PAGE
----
Oracle Supercharges Cloud Database With Bare-Metal Servers

Wylie Wong, Regular Contributor

August 14, 2017

3 Min Read
Aerial photo of Oracle's data center in Jordan, Utah
Aerial photo of Oracle's data center in Jordan, Utah

Oracle is now offering its Exadata database technology on bare-metal servers available as a cloud service.

The Exadata Database Machine is an appliance that usually lives in the customer’s own data center. It integrates Oracle’s database software, servers, storage, and network connectivity, all meant to make it easier for enterprises to deploy and manage on-premises.

The company initially launched Oracle Exadata Cloud two years ago, allowing its customers to take advantage of Exadata as a cloud service. But over the course of the past year or so, it has upgraded, modernized, and expanded its cloud infrastructure, building a new cloud platform to improve performance and allow it to better compete against Amazon Web Services, Microsoft Azure, and other top cloud providers.

And today Oracle announced that Exadata Cloud is now available on this next-generation cloud infrastructure.

Read more: Oracle Cloud, Built by Former AWS, Microsoft Engineers, Comes Online

The offering is targeted at data center operators that have high-performance and high-availability needs and want to migrate their most important database applications and data warehouses to the cloud, or want to develop new high-performance cloud applications, said Kash Iftikhar, VP of product management for Oracle Cloud.

“The Exadata service we’ve launched is literally giving our customers the same experience as those who have Exadata on premise,” he said. “It’s available on the cloud in an extremely seamless fashion. They get the performance, CPUs and storage they want – all of the functions are exactly the same. The only thing they have to do is jump on a console and access it.”

According to Oracle, its cloud infrastructure is compatible with its databases deployed on-premises, which makes it easy for customers with data centers to transition to the cloud or to deploy a hybrid cloud strategy.

See also: Oracle Wants Its Cloud to Grow Inside Your Data Centers

Carl Olofson, IDC’s research VP of data management software, said Oracle has essentially fine-tuned its Exadata Cloud service to perform even better than before. Making it available on bare-metal servers improves the speed of database applications, he said.

The announcement is part of the company’s longer-term strategy to help its customers consolidate their databases on the Oracle Exadata Database Machine and migrate their on-premises applications and data to the cloud, Olofson pointed out.

“It reinforces the core Oracle strategy that they are trying to get as many Oracle database customers to the Oracle Cloud as quickly as possible, and this is another step along the path,” he said.

Oracle has seen its cloud business take off in recent years. When it announced its quarterly earnings in late June, the company said revenue for its IaaS and Platform-as-a-Service business grew 40 percent to $397 million year-over-year during the 2017 fourth quarter. It’s overall cloud revenue, which includes software-as-a-service offerings, grew 58 percent to $1.4 billion during the 2017 fiscal year.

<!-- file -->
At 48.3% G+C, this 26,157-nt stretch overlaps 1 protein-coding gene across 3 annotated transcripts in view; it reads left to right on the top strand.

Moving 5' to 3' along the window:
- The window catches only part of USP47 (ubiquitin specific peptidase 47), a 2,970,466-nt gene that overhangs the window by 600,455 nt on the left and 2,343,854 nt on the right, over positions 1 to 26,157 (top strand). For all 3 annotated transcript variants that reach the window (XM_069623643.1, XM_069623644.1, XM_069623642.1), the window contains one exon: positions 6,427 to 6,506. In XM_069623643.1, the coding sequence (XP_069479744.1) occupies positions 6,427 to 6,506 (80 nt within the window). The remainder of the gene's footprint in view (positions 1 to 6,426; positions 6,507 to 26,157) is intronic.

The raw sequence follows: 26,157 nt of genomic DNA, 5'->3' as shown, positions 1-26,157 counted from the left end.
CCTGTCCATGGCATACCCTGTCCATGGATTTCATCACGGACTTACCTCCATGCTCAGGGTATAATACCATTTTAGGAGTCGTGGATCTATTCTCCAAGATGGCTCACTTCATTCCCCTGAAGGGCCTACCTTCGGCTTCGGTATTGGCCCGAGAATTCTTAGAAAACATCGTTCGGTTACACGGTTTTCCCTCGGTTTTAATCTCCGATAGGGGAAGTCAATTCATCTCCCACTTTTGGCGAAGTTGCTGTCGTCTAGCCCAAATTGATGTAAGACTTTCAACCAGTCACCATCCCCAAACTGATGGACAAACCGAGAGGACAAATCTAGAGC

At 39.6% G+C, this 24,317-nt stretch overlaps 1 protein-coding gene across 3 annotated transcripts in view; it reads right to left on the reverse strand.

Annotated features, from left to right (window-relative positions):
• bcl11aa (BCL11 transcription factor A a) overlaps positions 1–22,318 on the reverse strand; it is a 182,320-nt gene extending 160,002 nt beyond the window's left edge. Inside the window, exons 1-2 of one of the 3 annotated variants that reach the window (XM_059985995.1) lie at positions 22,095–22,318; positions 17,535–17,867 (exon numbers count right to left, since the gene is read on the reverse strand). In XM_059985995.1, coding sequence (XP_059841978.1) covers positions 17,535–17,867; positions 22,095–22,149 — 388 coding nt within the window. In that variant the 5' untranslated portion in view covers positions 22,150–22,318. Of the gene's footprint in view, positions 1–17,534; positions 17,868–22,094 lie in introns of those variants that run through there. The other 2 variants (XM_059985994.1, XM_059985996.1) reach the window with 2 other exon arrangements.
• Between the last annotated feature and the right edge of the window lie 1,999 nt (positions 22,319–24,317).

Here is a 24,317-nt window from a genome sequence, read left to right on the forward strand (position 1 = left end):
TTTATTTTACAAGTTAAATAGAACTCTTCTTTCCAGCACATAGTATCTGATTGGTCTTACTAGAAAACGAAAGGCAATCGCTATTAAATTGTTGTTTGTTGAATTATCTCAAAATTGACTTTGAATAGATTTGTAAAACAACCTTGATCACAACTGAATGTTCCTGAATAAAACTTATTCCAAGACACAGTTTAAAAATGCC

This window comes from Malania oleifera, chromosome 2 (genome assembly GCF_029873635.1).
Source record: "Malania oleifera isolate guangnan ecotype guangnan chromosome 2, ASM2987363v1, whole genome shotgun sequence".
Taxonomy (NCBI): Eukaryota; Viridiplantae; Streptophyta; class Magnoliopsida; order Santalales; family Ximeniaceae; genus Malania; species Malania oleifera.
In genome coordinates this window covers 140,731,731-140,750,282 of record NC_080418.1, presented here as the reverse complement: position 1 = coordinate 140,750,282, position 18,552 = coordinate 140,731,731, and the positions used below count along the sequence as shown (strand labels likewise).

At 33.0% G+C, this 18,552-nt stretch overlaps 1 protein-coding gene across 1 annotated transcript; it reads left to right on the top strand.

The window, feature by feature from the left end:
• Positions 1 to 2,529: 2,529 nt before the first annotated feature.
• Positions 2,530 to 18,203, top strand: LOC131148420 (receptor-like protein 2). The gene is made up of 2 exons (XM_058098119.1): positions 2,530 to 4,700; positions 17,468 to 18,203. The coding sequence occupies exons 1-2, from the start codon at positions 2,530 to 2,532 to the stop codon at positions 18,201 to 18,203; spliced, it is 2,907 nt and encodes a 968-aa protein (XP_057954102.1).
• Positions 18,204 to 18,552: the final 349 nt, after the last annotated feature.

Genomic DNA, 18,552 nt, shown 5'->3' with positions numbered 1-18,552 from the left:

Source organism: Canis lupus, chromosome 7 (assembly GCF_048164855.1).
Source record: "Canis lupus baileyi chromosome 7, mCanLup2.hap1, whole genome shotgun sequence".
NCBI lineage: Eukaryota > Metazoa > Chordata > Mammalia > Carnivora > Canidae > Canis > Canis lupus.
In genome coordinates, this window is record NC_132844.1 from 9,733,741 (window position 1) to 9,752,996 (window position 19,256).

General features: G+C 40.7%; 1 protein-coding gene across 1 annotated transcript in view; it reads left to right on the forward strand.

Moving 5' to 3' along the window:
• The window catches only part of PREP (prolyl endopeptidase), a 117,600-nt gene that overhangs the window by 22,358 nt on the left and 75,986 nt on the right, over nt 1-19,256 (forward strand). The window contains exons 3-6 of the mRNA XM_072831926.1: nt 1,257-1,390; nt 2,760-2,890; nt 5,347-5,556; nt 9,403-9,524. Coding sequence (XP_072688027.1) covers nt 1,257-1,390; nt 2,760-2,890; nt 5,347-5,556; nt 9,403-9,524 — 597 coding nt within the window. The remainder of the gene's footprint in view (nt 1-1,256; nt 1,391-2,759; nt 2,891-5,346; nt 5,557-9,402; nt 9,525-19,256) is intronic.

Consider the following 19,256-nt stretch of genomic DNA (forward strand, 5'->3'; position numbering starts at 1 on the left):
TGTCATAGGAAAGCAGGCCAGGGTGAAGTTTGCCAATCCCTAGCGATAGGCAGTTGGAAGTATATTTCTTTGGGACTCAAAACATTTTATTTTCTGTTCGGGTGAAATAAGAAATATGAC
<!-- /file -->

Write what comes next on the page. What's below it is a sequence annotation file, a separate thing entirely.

See also: Oracle’s Hurd Bullish on Cloud Business, Says Enterprise Market Largely Untapped

With today’s announcement, Oracle said its IaaS customers can now self-provision multiple bare-metal servers in less than five minutes, with each server supporting more than 4 million input/output operations per second (IOPS). Its cloud infrastructure also provides block storage that linearly scales by 60 IOPS per GB.

Iftikhar said Oracle is targeting three types of customers with its Exadata cloud offering on bare-metal servers: enterprises that are already using Exadata on-premises and want to shut down their data centers and migrate to the cloud, organizations that want a hybrid solution, and new customers who have all their infrastructure in the cloud already and want to transition to Oracle’s cloud service.

“The audience is all three,” he said. “It’s typically enterprise customers or large service providers who have requirements for high-performance databases. We are talking about petabytes of data, and at a minimum, more than 30 to 40TB of data.”

As part of its announcement, Oracle said FICO, which provides fraud, risk management and compliance software to banks worldwide, is implementing the technology. FICO saw a boost in performance when it tested the combination of Oracle Exadata on bare-metal servers that run on Oracle’s next-generation cloud infrastructure, according to Oracle’s press release.

About the Author(s)

Wylie Wong

Regular Contributor

Wylie Wong is a journalist and freelance writer specializing in technology, business and sports. He previously worked at CNET, Computerworld and CRN and loves covering and learning about the advances and ever-changing dynamics of the technology industry. On the sports front, Wylie is co-author of Giants: Where Have You Gone, a where-are-they-now book on former San Francisco Giants. He previously launched and wrote a Giants blog for the San Jose Mercury News, and in recent years, has enjoyed writing about the intersection of technology and sports.

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